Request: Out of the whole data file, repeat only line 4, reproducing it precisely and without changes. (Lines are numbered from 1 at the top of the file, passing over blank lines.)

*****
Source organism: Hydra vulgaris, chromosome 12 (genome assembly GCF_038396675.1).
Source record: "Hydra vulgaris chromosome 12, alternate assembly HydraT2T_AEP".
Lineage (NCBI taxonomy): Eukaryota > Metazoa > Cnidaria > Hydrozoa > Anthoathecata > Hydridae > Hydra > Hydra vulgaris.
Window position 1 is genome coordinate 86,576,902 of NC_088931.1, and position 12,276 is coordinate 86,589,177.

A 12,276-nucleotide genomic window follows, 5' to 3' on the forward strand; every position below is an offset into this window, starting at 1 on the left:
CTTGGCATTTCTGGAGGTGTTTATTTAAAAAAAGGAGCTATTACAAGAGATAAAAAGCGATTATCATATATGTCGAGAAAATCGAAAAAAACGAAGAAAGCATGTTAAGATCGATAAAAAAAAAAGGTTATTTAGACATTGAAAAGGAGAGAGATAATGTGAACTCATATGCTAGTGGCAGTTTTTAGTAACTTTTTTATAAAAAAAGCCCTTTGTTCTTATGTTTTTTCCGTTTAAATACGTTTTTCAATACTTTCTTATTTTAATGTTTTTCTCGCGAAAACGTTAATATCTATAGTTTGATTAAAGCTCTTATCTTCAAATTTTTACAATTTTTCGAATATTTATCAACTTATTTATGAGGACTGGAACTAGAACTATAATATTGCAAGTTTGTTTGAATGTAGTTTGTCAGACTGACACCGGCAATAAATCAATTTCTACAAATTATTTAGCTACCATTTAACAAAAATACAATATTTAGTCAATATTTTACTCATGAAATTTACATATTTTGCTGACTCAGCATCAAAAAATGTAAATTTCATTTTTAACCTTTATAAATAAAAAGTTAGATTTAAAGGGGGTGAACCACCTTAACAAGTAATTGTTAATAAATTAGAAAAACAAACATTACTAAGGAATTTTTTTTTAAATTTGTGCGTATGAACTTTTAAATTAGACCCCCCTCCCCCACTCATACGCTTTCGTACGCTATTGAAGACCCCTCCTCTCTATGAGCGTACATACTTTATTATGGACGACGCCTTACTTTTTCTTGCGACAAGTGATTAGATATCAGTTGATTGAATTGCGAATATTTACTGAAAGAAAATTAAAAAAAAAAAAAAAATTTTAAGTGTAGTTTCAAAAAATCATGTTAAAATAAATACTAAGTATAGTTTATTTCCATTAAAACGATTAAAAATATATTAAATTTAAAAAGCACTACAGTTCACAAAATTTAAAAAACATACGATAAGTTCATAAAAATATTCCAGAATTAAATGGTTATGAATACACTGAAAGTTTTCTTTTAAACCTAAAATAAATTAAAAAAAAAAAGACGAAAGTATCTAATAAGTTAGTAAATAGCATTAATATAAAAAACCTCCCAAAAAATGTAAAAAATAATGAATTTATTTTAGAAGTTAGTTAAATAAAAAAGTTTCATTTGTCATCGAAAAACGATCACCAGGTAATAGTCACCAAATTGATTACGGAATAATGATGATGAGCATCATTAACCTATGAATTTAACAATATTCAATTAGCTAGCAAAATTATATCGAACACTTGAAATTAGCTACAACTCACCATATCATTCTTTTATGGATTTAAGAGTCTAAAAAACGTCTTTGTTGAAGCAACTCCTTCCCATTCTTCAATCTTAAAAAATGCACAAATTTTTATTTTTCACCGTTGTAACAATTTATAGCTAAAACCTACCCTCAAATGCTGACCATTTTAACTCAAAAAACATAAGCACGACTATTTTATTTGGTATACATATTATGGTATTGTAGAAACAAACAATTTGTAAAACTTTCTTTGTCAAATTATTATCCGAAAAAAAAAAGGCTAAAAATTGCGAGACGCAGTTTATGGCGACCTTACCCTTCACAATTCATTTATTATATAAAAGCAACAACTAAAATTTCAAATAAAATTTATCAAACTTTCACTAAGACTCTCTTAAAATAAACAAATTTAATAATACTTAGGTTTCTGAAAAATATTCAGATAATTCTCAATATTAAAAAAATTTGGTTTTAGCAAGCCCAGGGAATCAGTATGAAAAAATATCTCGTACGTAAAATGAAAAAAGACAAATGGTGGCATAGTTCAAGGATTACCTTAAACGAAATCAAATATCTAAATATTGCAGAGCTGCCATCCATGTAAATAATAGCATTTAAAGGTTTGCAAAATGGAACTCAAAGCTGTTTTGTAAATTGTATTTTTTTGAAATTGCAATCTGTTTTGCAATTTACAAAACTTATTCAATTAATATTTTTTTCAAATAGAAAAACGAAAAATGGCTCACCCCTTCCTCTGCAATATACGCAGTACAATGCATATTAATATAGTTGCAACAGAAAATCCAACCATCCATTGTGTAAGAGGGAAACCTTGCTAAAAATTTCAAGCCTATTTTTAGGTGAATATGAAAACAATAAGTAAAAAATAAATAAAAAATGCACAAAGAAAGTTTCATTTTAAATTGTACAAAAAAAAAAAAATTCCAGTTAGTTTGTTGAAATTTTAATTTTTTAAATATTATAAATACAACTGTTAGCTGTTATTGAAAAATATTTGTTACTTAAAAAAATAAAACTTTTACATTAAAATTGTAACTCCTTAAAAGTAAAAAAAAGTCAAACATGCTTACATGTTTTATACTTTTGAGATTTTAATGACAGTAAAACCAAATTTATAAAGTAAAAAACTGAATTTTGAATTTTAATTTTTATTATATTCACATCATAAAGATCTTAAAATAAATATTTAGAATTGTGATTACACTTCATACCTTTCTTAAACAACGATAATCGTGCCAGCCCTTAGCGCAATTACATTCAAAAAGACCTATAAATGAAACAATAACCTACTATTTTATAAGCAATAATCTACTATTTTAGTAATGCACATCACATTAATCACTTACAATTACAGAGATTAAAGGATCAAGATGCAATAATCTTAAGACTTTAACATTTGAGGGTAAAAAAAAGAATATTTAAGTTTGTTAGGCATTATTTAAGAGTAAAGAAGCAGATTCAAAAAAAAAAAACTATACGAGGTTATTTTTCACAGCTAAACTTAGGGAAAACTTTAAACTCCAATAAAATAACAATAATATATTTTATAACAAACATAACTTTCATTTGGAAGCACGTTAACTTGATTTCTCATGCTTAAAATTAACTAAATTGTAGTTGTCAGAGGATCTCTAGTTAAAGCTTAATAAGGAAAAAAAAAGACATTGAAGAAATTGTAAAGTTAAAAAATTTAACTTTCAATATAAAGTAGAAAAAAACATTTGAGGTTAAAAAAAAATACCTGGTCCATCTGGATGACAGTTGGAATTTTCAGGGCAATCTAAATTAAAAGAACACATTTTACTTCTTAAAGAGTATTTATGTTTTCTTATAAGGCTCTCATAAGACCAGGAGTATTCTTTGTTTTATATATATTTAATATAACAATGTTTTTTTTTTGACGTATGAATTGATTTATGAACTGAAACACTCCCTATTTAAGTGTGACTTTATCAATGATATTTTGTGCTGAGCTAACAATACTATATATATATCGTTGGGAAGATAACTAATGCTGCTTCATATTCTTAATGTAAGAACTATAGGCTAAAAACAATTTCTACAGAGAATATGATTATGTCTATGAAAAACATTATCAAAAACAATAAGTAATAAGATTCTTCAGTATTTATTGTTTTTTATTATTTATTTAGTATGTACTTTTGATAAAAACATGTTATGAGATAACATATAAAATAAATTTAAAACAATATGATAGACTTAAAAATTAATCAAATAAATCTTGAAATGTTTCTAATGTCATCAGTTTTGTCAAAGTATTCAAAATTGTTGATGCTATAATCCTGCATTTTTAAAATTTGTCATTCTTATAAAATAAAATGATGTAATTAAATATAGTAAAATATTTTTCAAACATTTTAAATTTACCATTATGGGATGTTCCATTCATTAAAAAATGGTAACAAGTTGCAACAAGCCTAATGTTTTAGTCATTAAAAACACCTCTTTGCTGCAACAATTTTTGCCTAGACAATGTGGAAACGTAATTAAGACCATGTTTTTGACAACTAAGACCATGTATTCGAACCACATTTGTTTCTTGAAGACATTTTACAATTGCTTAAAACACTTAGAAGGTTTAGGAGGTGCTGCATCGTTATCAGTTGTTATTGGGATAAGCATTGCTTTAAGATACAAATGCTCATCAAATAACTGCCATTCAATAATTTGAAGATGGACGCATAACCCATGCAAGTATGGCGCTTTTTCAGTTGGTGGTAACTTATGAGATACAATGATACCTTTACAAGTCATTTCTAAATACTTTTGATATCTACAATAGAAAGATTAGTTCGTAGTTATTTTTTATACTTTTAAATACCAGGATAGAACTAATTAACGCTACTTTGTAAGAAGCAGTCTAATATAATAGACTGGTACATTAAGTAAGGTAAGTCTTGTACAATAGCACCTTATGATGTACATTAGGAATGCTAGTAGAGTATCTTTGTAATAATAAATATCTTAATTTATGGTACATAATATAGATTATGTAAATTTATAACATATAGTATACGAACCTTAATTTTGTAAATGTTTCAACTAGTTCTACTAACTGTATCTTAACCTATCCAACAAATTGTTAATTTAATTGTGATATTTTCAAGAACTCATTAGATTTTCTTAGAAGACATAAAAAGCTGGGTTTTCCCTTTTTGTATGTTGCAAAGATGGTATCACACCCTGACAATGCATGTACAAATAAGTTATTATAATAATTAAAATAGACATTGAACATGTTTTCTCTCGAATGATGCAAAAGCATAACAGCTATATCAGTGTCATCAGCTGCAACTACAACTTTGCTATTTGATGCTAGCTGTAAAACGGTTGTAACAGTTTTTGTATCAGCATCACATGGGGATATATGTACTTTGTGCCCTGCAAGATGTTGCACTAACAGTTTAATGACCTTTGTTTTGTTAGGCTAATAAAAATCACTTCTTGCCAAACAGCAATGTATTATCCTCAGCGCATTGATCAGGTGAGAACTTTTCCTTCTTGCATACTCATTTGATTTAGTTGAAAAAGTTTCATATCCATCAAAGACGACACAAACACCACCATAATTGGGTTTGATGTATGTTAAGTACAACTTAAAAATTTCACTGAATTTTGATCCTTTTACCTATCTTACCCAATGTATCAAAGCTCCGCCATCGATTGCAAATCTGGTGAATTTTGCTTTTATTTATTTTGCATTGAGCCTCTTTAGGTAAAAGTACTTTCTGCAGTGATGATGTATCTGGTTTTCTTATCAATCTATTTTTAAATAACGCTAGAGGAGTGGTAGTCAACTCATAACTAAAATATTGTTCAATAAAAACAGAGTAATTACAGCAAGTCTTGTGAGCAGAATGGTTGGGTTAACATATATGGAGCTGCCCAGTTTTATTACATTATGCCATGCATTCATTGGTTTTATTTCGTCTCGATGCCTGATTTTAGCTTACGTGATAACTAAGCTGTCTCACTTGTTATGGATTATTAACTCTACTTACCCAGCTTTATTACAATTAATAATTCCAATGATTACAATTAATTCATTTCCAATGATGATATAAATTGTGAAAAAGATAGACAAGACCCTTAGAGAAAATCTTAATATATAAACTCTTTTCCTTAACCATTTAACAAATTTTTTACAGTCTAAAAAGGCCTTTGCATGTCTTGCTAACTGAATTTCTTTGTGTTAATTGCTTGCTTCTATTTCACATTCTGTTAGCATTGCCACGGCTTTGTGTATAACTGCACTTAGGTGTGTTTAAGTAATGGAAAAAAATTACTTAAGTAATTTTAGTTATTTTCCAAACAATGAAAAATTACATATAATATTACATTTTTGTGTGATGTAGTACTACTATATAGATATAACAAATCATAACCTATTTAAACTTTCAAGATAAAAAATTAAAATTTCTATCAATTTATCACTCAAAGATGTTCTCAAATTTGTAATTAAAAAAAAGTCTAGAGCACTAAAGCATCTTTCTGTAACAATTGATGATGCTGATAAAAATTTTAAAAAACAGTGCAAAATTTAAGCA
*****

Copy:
Window position 1 is genome coordinate 86,576,902 of NC_088931.1, and position 12,276 is coordinate 86,589,177.